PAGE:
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March 2018

Epsilon’s Bold Gambit: Leading Telecoms to a Global Wholesale Partner Ecosystem

Epsilon’s Bold Gambit: Leading Telecoms to a Global Wholesale Partner Ecosystem

The game of Chess is more than an idle amusement.  Playing chess leads to good habits of thinking.  Life itself is a kind of chess as many of the good and bad events that happen to us result from prudence or the lack of it.

On the Morals of Chess, Ben Franklin

Engineering prudence is a proud telecom tradition.  When your mission is to guarantee a quality customer experience across immensely complex and technically messy networks, being systematic and cautious is a great virtue.

And yet too much prudence is not always a good thing.  In chess, if you’re constantly playing defense, your opponent can box you into a corner and eventually force checkmate.

Likewise, how many times have telecoms failed to take advantage of market opportunities in their backyard: the Internet, search engines, the cloud, to name a few.  So a certain boldness to take reasonable risks is key.  As the Roman proverb says: Fortune favors the bold.

Now when a man or woman of great prudence and boldness does rise to the top of a telecom business, some amazing things can happen.  Take Bill McGowan, the founder and chairman of MCI.  In the 1980s, McGowan’s achievements were astounding, for he: 1) broke up the AT&T monopoly; 2) opened up the long distance biz; 3) launched a very profitable international voice business; and 4) funded the early Internet with help from his tech guru, Vincent Cerf.

One other success factor — which plays no role in chess, but is crucial in the networking world — is an ability to win trust and make deals with partners.  Sure enough, it’s another sphere where McGowan excelled.  Not many remember, but it was McGowan who convinced IBM to buy 17% of MCI’s stock, a pivotal capital infusion for MCI.

Well, I mention these telecom success factors — prudence, boldness, and deal-making — because it’s these factors that will ultimately decide the destiny of a new and very big idea: a Global Wholesale Partnering Ecosystem or universal connectivity solution for telecoms on all continents.

Today, two principal rivals are vying to lead this programme — PacketFabric and Epsilon.  Both firms are leveraging their home-grown SDNs, APIs, and portals as catalysts.  But at this point, it’s anyone’s guess how fast this idea will catch fire — or maybe evolve into several competing ecosystems.

So joining us now to provide an update on Epsilon’s initiative is their Chief Commercial Officer, Carl Roberts.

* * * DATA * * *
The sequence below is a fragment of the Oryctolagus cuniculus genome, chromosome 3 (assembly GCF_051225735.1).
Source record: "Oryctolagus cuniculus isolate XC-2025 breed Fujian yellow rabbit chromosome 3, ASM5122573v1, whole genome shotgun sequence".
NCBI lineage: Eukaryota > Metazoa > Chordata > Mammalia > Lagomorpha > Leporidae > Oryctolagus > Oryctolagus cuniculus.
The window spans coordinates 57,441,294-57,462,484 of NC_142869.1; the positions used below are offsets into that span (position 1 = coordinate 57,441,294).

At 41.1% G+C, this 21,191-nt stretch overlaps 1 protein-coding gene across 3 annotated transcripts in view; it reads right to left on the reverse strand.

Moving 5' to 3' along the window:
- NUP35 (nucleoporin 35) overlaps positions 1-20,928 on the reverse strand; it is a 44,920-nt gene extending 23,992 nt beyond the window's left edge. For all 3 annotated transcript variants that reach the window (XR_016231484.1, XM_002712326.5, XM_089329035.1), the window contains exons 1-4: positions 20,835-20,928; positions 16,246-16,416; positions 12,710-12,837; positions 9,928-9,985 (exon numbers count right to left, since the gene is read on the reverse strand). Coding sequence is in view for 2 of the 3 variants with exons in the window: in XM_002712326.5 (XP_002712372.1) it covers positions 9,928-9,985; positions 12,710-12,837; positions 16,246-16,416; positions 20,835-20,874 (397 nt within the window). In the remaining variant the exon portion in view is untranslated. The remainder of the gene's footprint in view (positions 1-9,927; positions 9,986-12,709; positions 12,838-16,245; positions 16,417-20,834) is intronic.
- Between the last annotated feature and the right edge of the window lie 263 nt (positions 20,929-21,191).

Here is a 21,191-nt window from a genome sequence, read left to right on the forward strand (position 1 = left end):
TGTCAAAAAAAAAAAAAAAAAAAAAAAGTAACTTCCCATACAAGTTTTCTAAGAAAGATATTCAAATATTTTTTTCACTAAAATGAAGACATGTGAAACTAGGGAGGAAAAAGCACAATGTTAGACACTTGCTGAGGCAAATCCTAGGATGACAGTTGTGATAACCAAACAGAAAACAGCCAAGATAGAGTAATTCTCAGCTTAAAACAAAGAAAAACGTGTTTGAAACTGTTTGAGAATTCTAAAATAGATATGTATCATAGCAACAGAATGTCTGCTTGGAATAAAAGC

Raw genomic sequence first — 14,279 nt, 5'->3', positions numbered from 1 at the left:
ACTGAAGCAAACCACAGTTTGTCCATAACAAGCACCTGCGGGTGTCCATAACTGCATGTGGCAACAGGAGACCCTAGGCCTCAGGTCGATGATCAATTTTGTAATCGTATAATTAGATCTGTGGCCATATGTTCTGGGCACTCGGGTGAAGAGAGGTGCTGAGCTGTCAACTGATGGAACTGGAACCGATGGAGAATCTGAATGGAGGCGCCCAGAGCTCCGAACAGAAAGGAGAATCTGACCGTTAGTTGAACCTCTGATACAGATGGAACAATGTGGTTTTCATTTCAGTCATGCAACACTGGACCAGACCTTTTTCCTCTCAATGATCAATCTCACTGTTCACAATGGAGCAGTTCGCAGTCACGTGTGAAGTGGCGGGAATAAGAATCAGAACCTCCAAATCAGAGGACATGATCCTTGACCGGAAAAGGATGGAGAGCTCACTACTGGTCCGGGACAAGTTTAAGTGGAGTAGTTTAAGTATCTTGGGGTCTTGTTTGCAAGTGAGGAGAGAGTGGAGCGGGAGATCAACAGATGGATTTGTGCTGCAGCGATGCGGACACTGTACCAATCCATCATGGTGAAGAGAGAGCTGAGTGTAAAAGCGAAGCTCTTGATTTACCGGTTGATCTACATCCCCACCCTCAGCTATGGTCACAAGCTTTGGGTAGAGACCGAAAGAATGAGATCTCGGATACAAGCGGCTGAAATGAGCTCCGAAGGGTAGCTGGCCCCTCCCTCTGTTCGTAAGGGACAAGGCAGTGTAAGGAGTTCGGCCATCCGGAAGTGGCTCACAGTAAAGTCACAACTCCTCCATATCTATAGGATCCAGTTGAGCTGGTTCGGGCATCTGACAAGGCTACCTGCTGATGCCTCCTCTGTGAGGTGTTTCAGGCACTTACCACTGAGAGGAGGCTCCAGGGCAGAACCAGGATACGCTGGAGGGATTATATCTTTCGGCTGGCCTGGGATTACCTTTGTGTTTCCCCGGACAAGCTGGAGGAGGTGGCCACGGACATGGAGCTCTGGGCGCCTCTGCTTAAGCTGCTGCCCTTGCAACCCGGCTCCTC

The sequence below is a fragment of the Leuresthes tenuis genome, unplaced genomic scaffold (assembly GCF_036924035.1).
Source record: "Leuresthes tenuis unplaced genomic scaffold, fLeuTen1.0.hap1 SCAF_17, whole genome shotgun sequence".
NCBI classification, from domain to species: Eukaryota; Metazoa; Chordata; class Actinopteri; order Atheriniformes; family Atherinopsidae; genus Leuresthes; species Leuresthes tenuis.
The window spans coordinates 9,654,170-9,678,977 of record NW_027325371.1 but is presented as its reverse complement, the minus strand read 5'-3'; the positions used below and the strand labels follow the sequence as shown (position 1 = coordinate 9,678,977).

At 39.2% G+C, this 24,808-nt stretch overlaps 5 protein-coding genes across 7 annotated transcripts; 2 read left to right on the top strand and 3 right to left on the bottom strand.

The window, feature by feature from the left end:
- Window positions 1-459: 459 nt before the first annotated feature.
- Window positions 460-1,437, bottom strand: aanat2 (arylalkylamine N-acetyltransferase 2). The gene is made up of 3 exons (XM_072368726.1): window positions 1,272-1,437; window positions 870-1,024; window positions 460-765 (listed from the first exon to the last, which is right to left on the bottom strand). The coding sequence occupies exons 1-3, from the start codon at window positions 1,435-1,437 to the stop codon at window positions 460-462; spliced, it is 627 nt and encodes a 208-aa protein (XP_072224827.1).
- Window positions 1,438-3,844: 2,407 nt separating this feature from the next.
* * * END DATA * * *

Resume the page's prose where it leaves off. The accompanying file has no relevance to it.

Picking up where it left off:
Dan Baker, Editor, Top Operator: Carl, the prospect of a Global Wholesale Partnering Ecosystem growing into a kind of universal standard would have a big impact on the wholesale business.  How is this idea progressing at Epsilon?

Carl Roberts: Dan, we’re pleased that in 2017, Epsilon saw significant growth in the business.  We launched a channel partner program which we didn’t have before.  We created an Asian program and coming out of 2017 we had full-blown channel partners, a number of agents, and over 30 partners with whom we are in negotiation to come and sell our services.  So, that was good.

We also started engaging with the Internet Exchange (IX) partners which is really important for us.  We will be expanding our Peering and IX relationships globally to give our partners greater reach and access.  By the end of 2018 our plan is to have 25 IXs connected to our global network fabric.  The principle IXs are already hooked up.

We have got a particularly close and fruitful relationship with the folks over at Du who have proved to be a very valuable partner.  Du is a great example of a business that is continually adding to its ecosystem and exploring new services that will benefit its customers.  It became the first provider in the Middle East to offer on-demand connectivity and has taken a leadership position in the Cloud and software defined networking.

Same goes for Bulk and WIOCC, through our strategic partnerships, both operators are now providing a broad suite of network service providers within their regions as an on-demand global network fabric.  We also forged a strong relationship with the folks at Aqua Comms who have the cable across the Atlantic and other ventures ahead of them.

Our interconnect fabric has also matured over the past three to six months.  We spent a lot of time developing our API hub whereby carriers, cloud service providers, IXs, software companies, anybody who wants to seamlessly transit or interconnect with us or across our network can do so.